Re: [saag] AD review of draft-iab-crypto-alg-agility-06

Joel Sing <jsing@openbsd.org> Mon, 31 August 2015 16:40 UTC

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Subject: Re: [saag] AD review of draft-iab-crypto-alg-agility-06
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Viktor Dukhovni <ietf-dane <at> dukhovni.org> writes:
> I should note, that premature deprecation of algorithms and/or
> protocol features by library maintainers who are not attuned to
> the needs of OS applications is already having detrimental effects.
> 
> For example, LibreSSL 2.2.2 has not only removed support for SSL
> 2.0 and SSL 3.0, but has also removed TLS server support for
> SSL-2.0-compatible HELLO.

I strongly recommend that you check your facts, in order to avoid 
distributing misinformation in a public forum:

- LibreSSL 2.2.2 has support for SSLv3 - it is disabled by default,
  however it can be re-enabled by an application at runtime (or by using
  the appropriate functions directly).

- LibreSSL 2.2.2 has server support for SSLv2 ClientHello messages and it 
  will not be removed any time soon.

> This means that servers linked with LibresSSL are unable to complete
> a TLS handshake with clients that have not yet disabled SSL 2.0
> and are still sending SSLv2-compatible HELLO.

This is inaccurate. I believe you are confusing this with a bug that was
introduced in the 2.2.2 release, which has already been fixed in 2.2.3. A 
TLS ClientHello that contained no extensions was incorrectly handled,
resulting in interoperability issues and handshake failures with some
clients.

> Such clients are not uncommon.  The Postfix user who ran into this
> problem reverted to linking Postfix with OpenSSL.  In the OpenSSL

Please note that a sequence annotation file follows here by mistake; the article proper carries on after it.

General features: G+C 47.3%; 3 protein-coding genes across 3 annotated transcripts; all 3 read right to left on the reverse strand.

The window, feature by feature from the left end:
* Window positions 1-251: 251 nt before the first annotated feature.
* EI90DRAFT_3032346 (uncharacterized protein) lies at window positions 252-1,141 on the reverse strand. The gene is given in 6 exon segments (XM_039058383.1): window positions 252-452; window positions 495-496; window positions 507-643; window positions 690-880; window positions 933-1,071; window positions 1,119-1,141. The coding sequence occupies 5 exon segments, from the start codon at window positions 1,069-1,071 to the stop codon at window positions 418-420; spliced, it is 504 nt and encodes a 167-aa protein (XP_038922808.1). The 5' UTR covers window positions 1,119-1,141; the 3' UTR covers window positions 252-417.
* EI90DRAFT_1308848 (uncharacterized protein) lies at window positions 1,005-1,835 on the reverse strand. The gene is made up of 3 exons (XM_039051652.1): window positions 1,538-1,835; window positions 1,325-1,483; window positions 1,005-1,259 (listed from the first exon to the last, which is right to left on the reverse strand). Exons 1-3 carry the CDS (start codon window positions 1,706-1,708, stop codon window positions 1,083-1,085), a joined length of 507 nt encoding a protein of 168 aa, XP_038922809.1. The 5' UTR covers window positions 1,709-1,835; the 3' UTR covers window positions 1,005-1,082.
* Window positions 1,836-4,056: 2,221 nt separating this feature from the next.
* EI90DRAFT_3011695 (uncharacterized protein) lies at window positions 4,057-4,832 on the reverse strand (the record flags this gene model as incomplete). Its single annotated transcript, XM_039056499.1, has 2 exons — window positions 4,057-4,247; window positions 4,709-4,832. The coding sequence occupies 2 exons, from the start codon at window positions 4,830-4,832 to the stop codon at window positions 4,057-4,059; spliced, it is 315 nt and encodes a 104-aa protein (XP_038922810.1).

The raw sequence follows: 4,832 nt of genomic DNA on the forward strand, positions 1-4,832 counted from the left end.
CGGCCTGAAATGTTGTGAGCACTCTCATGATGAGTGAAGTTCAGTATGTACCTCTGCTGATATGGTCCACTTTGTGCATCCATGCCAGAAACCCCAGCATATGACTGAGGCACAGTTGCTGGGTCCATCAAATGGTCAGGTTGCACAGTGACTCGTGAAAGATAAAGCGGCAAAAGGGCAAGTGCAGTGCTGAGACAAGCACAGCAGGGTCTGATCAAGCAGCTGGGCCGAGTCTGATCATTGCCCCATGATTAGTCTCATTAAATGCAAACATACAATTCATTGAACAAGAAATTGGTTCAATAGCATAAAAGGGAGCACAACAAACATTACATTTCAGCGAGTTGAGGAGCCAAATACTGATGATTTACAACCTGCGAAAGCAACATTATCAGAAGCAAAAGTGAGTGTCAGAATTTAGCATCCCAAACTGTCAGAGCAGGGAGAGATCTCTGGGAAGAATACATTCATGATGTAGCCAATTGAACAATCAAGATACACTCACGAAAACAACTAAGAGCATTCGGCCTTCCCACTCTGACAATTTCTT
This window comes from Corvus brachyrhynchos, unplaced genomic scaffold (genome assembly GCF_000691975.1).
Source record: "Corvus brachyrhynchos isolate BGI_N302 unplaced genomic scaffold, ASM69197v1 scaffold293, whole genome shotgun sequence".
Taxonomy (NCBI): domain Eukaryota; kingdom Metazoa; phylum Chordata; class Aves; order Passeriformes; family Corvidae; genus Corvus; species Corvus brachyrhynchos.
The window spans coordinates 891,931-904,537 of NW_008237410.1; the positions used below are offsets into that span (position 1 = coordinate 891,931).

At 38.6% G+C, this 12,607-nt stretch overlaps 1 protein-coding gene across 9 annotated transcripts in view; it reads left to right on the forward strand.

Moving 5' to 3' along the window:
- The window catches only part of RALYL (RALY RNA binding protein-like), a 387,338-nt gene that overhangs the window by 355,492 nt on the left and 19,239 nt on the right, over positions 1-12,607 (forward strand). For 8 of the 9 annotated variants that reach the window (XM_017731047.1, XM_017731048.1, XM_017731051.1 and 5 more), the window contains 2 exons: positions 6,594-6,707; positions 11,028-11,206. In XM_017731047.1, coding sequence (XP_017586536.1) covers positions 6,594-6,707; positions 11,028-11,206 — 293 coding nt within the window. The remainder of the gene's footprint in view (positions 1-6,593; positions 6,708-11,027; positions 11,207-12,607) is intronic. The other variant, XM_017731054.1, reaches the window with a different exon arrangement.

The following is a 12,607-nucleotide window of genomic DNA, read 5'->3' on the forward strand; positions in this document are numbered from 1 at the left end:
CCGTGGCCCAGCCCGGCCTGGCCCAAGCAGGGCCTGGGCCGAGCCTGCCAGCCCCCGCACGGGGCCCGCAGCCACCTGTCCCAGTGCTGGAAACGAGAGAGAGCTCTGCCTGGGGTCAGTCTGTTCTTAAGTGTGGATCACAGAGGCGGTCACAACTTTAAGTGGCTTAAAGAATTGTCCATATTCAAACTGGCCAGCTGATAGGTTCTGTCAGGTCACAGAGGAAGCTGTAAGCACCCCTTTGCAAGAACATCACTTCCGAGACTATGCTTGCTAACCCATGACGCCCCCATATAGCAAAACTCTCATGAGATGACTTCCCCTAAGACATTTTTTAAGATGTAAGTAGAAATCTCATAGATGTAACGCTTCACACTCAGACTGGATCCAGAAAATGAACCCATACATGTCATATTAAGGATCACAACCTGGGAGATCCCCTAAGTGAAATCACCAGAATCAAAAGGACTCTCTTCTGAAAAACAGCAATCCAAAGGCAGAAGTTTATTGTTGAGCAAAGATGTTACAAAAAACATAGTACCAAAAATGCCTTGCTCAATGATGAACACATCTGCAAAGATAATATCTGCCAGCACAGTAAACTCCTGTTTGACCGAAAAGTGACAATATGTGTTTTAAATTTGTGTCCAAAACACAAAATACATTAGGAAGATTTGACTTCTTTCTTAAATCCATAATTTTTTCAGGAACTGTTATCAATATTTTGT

> "master" branch (future 1.1.0), SSL 2.0 and SSL 3.0 are disabled
> just like in LibreSSL 2.2.2, but support for SSLv2-compatible HELLO
> is retained (on servers, but the client code will never send such
> a HELLO).
>
> It takes care and sound judgement to preserve interoperability,
> and not all applications have the same needs.  So while the
> "marketing" message needs to be clear and unequivocal (stop using
> obsolete crypto), in libraries the underlying technical changes to
> support that need to be constructed more carefully, and final
> removal may be the last step of a process that happens across
> multiple releases that gradually reduce support. 
> 
>     * Remove from use by default.
>     * Reduce relative preference.
>     * Require non-default compile-time options to enable.
>     * Remove the code.

You have practically just described the process that LibreSSL is using.
The main difference is the timeline under which the process is being
executed.

> Applications can move more aggressively, and use appropriate APIs
> to disable obsolete crypto faster because they are better positioned
> to know where to draw the line between security and interoperability
> with legacy systems.

Deprecation is difficult, since those who are doing it are often told
that they are doing the wrong thing, usually by people who try to discredit
the projects and teams that are busy making progress. Hopefully the
misinformation and inaccurate assertions above are not an example of this.